My hockey guys were hitting PR’s in the gym week in, week out during the off-season.
But it wasn’t just about lifting weights this summer.
As I’ve said many times before, pushing, pulling and squatting a heavy bar is NOT the only part of developing true athleticism.
So we sprinted, we jumped, we changed directions, we pushed the sled and carried heavy objects for distance.
Here’s a taste of what took place in our off-season program…
We had so many guys reach new levels of strength that it would take me ages to upload all their lifting videos to Youtube.
I’m a lazy bastard, so I won’t do that.
But I’ll end this post with a solid display of raw strength.
Here’s Matias Nisula of our U20 team trap bar deadlifting 235 kg for a big PR to cap off the off-season in style.
Props to all the guys for a solid effort throughout the summer. Things will only get better as we move on to in-season training starting next week.
I expect big PR’s all season long…
It has been a great summer.
I had the chance to train ca. 100 hockey players, including college, Junior National Team, and U18 and U20 World Champions.
Even if I say so myself, the strength improvements we’ve witnessed have been excellent.
Here are our U18 and U20 hockey players hitting heavy singles on chin-ups during the last week of the off-season.
I’ll be posting some more vids in the next few days.
A rare occurrence, I took last weekend off and even managed to hit the movies for the first time in 6+ months to catch Central Intelligence.
(Quick review: Dwayne Johnson is friggin’ jacked as always, Kevin Hart cracks funny jokes but overacts 50% of the time, plot was written by a third grader, few good laughs, 6/10 overall score).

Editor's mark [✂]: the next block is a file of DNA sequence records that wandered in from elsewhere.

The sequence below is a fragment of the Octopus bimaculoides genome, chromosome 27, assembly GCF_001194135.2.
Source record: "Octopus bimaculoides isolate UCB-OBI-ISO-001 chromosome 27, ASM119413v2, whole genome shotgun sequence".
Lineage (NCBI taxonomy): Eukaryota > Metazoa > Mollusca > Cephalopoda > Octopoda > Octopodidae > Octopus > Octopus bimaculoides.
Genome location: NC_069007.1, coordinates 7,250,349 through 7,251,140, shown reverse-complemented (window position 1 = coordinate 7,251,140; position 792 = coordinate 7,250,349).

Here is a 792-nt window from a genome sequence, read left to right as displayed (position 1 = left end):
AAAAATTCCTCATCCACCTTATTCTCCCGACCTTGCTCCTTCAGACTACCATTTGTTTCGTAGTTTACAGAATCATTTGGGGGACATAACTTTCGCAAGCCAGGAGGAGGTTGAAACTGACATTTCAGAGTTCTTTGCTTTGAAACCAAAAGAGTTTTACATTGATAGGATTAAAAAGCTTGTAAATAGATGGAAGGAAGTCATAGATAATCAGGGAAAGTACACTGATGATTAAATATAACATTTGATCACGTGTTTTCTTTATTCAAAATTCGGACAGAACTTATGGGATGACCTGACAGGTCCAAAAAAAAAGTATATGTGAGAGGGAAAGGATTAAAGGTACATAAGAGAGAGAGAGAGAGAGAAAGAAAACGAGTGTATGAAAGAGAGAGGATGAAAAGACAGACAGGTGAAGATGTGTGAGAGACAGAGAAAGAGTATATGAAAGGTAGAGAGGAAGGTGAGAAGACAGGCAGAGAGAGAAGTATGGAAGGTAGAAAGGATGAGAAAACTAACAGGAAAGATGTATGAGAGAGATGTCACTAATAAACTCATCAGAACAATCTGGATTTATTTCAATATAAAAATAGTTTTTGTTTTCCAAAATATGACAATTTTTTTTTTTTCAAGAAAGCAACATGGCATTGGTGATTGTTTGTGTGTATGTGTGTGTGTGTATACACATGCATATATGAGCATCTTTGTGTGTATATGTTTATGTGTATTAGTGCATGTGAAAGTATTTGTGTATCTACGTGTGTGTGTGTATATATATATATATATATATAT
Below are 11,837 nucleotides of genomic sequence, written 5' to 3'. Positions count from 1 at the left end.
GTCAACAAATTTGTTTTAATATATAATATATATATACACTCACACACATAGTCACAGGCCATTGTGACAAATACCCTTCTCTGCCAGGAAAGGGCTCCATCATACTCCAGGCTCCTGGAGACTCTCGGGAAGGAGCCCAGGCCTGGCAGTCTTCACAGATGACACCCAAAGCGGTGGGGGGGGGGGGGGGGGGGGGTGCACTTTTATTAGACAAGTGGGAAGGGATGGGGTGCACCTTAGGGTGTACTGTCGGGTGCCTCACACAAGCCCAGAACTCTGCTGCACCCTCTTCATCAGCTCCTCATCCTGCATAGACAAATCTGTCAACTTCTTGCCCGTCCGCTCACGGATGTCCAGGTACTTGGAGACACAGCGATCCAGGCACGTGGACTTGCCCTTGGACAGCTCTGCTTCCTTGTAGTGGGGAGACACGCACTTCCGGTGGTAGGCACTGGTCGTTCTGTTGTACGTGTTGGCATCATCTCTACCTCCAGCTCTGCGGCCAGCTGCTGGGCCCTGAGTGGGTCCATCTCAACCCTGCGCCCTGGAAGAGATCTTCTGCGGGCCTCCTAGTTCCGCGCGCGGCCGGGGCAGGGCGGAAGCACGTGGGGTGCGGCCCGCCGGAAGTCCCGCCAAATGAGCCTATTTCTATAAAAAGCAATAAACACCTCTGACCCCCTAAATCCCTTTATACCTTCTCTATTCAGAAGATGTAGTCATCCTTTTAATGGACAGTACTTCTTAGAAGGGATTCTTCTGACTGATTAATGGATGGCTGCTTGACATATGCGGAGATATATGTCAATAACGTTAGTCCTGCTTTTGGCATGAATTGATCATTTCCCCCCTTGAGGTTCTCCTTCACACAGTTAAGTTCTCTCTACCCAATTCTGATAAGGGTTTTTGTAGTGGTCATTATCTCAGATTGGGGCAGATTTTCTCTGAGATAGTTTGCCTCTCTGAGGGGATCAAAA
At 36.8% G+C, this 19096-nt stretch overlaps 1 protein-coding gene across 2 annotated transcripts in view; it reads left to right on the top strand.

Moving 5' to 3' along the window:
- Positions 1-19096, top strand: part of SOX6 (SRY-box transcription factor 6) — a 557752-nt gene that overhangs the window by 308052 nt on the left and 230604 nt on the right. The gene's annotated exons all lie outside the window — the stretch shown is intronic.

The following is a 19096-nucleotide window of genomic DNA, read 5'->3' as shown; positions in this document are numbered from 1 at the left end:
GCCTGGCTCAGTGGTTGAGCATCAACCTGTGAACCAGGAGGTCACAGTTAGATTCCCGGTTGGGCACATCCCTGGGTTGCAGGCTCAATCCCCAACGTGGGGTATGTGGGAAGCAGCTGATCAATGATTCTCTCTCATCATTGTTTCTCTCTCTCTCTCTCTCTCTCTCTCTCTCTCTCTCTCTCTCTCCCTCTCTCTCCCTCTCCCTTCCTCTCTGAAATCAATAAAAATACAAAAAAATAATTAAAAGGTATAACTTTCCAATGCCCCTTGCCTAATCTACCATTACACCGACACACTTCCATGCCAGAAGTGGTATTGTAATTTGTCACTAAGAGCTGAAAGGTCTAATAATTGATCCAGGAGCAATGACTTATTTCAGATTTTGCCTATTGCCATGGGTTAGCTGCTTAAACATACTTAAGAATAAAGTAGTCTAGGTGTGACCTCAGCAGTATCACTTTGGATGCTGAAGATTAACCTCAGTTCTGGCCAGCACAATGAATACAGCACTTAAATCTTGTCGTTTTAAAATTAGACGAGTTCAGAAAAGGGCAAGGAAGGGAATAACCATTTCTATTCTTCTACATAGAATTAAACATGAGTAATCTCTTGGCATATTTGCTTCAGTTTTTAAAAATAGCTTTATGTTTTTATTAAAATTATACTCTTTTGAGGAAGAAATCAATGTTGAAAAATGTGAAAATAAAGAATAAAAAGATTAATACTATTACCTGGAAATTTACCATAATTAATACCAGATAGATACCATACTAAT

So to kick off this week the right way, I decided to get my learn on by watching Elite Athletic Development Seminar 3.0, a new DVD set by Joe Kenn and Mike Robertson.
As for Mike Robertson, he runs IFAST – an Indianapolis-based training facility that has been voted one of America’s TOP 10 gyms by Men’s Health.
These days, there aren’t many speakers in the fitness industry that I look forward to hearing.
I’ve attended plenty of training seminars and watched enough DVD’s from some of the most recognized figures in fitness and strength and conditioning, and more often than not, I came away from the experience feeling disappointed.
Time to break my summer writing slump with a quick shout-out.
This past weekend, the Pittsburgh Penguins – current Stanley Cup champs – picked Kasper Björkqvist of our Blues U20 team in the second round of the 2016 NHL Draft!
For the past year that I’ve trained him off the ice, we’ve been focusing on filling out his frame and making him as strong and powerful as possible in the gym.
Winning gold with Team Finland at WJC 2016 and earning MVP honors in the Finnish U20 League last season are proof that his efforts are paying dividends.
The Pens’ director of amateur scouting Randy Sexton stated that “We think he’s a year or two away from being ready to turn pro. He’s physically very strong, he’s got great hockey sense, his overall skillset is very, very strong”.
As a strength coach, nothing makes me happier than having NHL scouts and decision-makers praise one of my athletes for his physical strength.
That’s not all, though.
Five weeks into our off-season training this summer, Kasper told me he’s already “feeling faster than last year”.
And the fact he has been hitting PR’s in training week after week tells me it’s only gonna go forward and upward from here.
To experience the off-ice training methods that get NHL hotshots giddy about their draft picks’ physical performance, go to: